As this crosstalk problem gets worse, there will likely be more complaints causing an additional drain on support (e.g. some of which might result in calling out BTOR engineers and finding no actual fault other than crosstalk impact). So, Openreach can’t ideally drag this out much longer unless they are happy with that. That’s the way I see it anyway, I’m sure someone will have a different point of view and I respect that.

    I haven’t posted any references (links) to the above final two bullet points as I’m not sure if it’s against the rules to do so, but if it’s not and people would like me to point them out then I’ll happily do so in a reply to this comment.

    • adslmax

      Vectoring roll out this year (I don’t so!) Probably late 2016!

    • MikeW

      I agree with Paul – the rise in support issues that relate to crosstalk is now being felt across many forums; having to educate users that – yes – speeds can validly drop, and – no – there is nothing that can be done to reset DLM – is time-consuming … and that is likely to be the tip of the iceberg compared to ISP’s telephone support.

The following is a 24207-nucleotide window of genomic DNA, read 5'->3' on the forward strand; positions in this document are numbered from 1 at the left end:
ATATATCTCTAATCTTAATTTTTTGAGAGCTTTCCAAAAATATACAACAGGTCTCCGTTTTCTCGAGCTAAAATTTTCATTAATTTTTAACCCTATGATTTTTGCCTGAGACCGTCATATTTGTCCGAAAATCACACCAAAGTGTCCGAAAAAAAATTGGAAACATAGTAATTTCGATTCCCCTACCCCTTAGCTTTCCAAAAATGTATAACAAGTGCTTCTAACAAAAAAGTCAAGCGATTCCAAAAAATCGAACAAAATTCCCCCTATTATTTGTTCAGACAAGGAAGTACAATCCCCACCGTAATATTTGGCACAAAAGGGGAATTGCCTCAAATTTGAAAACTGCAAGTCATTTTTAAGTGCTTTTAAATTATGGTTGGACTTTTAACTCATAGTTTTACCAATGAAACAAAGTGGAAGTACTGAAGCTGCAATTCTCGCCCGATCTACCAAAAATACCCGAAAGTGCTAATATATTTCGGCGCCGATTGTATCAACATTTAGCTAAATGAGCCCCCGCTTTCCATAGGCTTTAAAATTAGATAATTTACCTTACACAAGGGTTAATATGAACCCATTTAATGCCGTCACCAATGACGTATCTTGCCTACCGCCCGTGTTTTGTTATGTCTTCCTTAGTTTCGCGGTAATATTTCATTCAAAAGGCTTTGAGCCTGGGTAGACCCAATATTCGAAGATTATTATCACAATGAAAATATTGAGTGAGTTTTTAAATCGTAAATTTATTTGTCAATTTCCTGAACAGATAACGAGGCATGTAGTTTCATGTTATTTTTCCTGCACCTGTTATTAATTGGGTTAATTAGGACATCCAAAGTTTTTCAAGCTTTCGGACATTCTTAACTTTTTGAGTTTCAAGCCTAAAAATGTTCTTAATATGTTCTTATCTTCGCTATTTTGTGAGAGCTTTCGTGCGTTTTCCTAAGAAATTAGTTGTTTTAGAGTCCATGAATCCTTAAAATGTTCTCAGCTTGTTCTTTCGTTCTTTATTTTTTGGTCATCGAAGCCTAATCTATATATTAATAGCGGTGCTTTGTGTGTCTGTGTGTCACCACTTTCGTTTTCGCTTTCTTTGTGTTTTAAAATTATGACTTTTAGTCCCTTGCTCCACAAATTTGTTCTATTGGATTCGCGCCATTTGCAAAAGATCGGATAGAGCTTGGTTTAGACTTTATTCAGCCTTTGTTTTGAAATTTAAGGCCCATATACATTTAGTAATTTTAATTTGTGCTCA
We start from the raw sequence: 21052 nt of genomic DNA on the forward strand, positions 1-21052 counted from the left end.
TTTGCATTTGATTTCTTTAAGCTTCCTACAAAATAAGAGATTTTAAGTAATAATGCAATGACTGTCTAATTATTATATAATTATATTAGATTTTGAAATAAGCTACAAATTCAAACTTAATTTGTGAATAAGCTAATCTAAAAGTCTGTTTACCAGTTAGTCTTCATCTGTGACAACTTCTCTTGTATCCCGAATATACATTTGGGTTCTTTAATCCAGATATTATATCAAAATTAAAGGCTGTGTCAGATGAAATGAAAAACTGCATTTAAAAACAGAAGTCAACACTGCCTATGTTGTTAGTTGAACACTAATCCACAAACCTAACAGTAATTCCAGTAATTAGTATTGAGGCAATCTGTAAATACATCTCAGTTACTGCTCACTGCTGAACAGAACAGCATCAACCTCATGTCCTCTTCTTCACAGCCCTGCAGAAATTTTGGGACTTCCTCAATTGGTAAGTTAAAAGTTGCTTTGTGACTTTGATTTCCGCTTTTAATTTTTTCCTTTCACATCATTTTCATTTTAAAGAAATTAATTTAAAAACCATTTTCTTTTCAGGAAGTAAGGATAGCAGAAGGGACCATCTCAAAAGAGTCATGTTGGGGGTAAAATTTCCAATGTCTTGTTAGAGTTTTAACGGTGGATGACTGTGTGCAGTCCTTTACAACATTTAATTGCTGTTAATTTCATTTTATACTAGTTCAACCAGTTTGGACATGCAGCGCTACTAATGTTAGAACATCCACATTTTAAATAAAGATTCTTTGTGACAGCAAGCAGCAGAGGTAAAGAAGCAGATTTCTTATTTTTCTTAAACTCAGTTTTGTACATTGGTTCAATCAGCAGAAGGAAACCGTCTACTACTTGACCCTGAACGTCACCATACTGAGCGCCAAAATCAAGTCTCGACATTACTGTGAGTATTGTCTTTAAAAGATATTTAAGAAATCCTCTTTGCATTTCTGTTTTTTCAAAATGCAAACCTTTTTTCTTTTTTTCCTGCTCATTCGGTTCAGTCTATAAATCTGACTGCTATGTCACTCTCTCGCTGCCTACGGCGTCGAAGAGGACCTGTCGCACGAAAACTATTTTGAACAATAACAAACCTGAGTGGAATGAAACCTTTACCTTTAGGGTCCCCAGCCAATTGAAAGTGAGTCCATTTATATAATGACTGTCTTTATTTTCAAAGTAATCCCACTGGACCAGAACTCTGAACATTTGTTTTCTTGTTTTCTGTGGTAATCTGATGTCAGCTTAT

This ultimately causes an overhead on Openreach staff.

      It all has to lead to some pressure internally to start a rollout of vectoring. Perhaps only in cabinets that have reached a certain takeup level, or perhaps a widespread rollout. But the pressure is only going to increase…

    • Except they said essentially the exact same thing in 2013 and then nothing happened. I think we’ll wait to see what actually occurs as I’m hesitant to predict a big IPv6 shift from the major players due to so many past claims turning into missed opportunities.

    • No Clue

      I pretty sure they have been promising that since before 2013

  3. cyclope

    What BT should of done by now is given the ISP control over DLM even disable it where it’s obviously over reacting and restricting the circuit in an adverse way as far as the customer is concerned DLM is not management its mis management BT suck as a result imo